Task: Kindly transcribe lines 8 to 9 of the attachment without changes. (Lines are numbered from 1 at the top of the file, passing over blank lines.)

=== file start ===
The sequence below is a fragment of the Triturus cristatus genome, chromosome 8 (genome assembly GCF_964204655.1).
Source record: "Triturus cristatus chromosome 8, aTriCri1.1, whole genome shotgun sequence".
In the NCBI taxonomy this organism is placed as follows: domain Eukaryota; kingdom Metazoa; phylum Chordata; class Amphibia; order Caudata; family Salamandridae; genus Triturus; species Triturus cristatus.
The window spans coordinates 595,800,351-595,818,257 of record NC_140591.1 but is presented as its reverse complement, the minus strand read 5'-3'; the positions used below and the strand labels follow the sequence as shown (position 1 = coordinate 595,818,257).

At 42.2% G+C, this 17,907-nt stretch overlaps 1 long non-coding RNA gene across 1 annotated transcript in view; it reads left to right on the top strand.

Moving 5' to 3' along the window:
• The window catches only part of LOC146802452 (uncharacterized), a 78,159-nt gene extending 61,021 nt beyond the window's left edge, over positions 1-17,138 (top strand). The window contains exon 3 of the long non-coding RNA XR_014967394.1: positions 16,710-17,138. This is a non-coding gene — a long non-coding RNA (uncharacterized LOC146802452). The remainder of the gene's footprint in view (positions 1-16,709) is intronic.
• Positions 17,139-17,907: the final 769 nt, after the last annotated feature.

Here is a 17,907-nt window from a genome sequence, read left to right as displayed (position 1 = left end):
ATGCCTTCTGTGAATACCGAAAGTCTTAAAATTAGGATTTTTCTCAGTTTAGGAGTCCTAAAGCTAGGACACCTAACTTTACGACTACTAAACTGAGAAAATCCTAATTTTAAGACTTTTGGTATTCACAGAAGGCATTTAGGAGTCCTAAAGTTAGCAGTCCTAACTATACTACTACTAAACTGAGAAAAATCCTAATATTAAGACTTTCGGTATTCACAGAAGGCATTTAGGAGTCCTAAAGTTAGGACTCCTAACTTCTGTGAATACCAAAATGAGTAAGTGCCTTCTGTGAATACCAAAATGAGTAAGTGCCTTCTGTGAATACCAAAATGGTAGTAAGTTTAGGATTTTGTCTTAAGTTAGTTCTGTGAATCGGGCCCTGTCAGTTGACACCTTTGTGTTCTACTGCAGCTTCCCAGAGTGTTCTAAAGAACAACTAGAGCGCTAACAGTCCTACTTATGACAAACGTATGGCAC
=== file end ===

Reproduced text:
• Positions 17,139-17,907: the final 769 nt, after the last annotated feature.

Here is a 17,907-nt window from a genome sequence, read left to right as displayed (position 1 = left end):